# [R] Creating 3D Gaussian Plot

Bill.Venables@csiro.au Bill.Venables at csiro.au
Sat Jan 28 23:48:02 CET 2006

```Getting a picture like this is pretty easy.  e.g.

x <- y <- seq(-5, 5, len = 200)
X <- expand.grid(x = x, y = y)
X <- transform(X, z = dnorm(x, -2.5)*dnorm(y) - dnorm(x, 2.5)*dnorm(y))
z <- matrix(X\$z, nrow = 200)

persp(x, y, z, col = "lightgoldenrod", border = NA,
theta = 30, phi = 15, ticktype = "detailed",
ltheta = -120, shade = 0.25)

You can vary things as you wish.

I don't follow the remark about picking grid points at random for
analysis, though.  On simple, entirely deterministic things like this
wouldn't you just be analysing the randomness that you inject into it by
the choice process, effectively?

Bill Venables.

-----Original Message-----
From: r-help-bounces at stat.math.ethz.ch
[mailto:r-help-bounces at stat.math.ethz.ch] On Behalf Of Laura Quinn
Sent: Sunday, 29 January 2006 12:28 AM
To: Duncan Murdoch
Cc: r-help at stat.math.ethz.ch
Subject: Re: [R] Creating 3D Gaussian Plot

My apologies.

With further apologies for the poor graphics, this link demonstrates the
sort of 3d mesh which I am hoping to replicate - I would like to be able
to replicate a number of these of varying intensity. Demonstrating
different levels of potential via the "steepness" of the slopes.

http://maxwell.ucdavis.edu/~electro/potential/images/steep.jpg

I then wish to pick a number of grid points at random from the output to
perform a further analysis upon.

I hope this makes things a little clearer!

Again, any help gratefully received, thank you.

Laura Quinn
Institute of Atmospheric Science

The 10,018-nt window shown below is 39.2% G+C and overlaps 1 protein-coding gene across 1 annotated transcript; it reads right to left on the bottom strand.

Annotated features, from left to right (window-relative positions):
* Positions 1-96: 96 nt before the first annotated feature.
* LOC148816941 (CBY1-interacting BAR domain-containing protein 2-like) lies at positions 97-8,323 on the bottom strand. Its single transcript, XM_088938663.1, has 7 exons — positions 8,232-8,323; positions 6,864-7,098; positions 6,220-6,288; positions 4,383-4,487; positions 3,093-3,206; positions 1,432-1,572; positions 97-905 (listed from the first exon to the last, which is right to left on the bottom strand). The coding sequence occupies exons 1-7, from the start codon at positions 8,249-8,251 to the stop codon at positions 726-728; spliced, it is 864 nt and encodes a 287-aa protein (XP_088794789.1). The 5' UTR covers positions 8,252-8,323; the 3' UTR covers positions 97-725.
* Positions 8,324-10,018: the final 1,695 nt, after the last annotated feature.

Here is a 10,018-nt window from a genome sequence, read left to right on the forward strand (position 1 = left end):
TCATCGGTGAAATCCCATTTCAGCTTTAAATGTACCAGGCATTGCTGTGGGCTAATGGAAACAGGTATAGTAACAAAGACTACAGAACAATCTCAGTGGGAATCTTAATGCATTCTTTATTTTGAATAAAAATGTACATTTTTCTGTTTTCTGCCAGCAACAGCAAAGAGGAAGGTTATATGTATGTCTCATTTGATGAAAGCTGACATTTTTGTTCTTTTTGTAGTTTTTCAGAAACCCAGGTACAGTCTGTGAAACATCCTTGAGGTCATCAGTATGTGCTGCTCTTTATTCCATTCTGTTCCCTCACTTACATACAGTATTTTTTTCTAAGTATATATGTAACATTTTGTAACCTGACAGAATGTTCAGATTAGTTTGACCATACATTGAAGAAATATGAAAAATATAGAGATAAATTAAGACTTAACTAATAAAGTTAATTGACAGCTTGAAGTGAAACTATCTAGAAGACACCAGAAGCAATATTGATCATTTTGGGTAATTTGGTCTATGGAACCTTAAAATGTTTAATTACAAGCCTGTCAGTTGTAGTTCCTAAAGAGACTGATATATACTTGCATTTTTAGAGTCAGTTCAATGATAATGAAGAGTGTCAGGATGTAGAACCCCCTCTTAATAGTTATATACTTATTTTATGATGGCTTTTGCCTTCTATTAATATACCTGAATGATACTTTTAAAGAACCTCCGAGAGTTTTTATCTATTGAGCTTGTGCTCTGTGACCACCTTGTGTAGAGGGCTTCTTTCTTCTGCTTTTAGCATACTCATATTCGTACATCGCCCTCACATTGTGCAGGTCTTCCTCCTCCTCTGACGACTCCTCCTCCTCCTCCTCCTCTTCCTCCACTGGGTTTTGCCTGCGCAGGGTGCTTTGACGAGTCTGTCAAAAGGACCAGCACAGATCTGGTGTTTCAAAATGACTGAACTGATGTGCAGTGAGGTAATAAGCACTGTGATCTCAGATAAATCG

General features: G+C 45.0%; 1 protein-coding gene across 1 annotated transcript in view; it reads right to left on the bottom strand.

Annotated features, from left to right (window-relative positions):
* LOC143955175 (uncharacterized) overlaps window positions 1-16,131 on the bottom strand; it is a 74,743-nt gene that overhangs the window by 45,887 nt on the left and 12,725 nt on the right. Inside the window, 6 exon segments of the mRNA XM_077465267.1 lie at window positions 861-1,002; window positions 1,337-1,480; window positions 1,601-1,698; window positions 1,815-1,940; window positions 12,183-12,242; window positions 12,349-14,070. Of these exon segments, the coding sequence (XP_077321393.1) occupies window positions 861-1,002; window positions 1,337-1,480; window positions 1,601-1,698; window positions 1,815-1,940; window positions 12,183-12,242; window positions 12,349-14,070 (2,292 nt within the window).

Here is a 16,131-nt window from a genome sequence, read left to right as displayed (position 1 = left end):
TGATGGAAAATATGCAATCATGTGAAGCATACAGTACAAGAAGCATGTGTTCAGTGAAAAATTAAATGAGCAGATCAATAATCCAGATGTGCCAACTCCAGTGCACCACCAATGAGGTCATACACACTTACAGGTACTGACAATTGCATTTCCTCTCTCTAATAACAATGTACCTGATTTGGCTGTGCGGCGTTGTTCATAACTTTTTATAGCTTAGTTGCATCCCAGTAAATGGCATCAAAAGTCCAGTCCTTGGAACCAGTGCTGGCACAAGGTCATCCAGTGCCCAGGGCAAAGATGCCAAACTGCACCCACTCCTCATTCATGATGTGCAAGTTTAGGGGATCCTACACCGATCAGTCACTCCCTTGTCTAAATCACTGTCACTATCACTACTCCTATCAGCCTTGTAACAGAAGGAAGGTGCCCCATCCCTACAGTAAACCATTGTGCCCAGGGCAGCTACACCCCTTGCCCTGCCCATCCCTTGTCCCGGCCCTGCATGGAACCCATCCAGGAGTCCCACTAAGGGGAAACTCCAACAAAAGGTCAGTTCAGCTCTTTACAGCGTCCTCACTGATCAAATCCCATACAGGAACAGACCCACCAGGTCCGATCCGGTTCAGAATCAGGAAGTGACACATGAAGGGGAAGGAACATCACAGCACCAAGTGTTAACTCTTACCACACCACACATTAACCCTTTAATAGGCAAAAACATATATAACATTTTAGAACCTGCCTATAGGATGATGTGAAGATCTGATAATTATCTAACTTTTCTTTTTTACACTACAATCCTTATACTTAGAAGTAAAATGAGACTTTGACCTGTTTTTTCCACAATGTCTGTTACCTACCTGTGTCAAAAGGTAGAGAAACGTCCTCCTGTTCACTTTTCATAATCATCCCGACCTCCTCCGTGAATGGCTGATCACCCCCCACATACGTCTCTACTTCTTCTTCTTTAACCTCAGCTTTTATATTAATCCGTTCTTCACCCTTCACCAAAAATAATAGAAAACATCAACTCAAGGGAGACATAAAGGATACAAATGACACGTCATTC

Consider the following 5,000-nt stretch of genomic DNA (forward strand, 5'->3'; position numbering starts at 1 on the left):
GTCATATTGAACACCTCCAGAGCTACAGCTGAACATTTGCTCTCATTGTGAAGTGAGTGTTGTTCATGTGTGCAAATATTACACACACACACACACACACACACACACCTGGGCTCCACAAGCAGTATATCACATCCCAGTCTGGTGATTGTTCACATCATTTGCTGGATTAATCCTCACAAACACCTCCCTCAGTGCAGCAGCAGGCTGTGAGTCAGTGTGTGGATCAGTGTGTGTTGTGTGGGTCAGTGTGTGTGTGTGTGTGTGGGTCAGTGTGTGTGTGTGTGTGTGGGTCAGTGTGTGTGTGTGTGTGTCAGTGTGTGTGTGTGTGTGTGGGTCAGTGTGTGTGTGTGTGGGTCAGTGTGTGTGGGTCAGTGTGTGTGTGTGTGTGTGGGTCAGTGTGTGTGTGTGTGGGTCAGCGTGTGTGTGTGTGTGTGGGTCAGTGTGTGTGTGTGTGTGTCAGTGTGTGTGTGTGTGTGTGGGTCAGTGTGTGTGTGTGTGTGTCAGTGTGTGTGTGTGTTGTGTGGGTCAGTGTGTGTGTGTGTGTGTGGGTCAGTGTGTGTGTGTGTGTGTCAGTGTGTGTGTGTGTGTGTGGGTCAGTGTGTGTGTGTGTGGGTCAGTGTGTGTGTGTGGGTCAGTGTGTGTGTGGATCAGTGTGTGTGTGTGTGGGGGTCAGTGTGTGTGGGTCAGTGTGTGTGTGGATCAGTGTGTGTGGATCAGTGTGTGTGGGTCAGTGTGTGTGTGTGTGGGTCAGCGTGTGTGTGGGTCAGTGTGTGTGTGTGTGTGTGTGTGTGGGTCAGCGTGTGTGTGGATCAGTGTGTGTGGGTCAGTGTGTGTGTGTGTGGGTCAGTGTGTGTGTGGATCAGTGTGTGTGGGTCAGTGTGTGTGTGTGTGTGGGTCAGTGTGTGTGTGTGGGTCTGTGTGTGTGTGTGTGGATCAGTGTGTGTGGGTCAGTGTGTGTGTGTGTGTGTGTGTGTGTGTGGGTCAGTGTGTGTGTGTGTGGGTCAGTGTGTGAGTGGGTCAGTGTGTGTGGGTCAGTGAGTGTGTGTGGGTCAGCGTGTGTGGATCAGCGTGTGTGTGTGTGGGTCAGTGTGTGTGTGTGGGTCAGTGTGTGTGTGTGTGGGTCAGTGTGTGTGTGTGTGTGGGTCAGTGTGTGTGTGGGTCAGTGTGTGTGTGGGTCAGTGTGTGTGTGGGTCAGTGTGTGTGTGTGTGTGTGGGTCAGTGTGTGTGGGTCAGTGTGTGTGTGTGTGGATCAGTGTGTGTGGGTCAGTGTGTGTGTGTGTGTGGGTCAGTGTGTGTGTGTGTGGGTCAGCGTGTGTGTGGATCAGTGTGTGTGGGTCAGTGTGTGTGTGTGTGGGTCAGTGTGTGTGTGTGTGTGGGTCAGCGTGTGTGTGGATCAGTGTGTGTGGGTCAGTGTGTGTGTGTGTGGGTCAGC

School of Earth and Environment
University of Leeds
Leeds
LS2 9JT

tel: +44 113 343 1596
fax: +44 113 343 6716
mail: laura at env.leeds.ac.uk

On Sat, 28 Jan 2006, Duncan Murdoch wrote:

> On 1/28/2006 8:55 AM, Laura Quinn wrote:
> > Hello,
> >
> > I requested help a couple of weeks ago creating a dipole field in R
but
> > receieved no responses. Eventually I opted to create a 3d sinusoidal
plot
> > and concatenate this with its inverse as a means for a "next best"
> > situation. It seems that this isn't sufficient for my needs and I'm
really
> > after creating a continuous 3d gaussian mesh with a "positive" and
> > "negative" dipole.
>
> The names you're using don't mean anything to me; perhaps there just
> aren't enough atmospheric scientists on the list and that's why you
> didn't get any response.  If you don't get a response this time, you
> should describe what you want in basic terms, and/or point to examples
> of it on the web.
>
> Duncan Murdoch
>
> >
> > Can anyone offer any pointers at all?
> >
> > Laura Quinn
> > Institute of Atmospheric Science
> > School of Earth and Environment
> > University of Leeds
> > Leeds
> > LS2 9JT
> >
> > tel: +44 113 343 1596
> > fax: +44 113 343 6716
> > mail: laura at env.leeds.ac.uk
> >
> > ______________________________________________
> > R-help at stat.math.ethz.ch mailing list
> > https://stat.ethz.ch/mailman/listinfo/r-help
http://www.R-project.org/posting-guide.html
>
>

______________________________________________
R-help at stat.math.ethz.ch mailing list
https://stat.ethz.ch/mailman/listinfo/r-help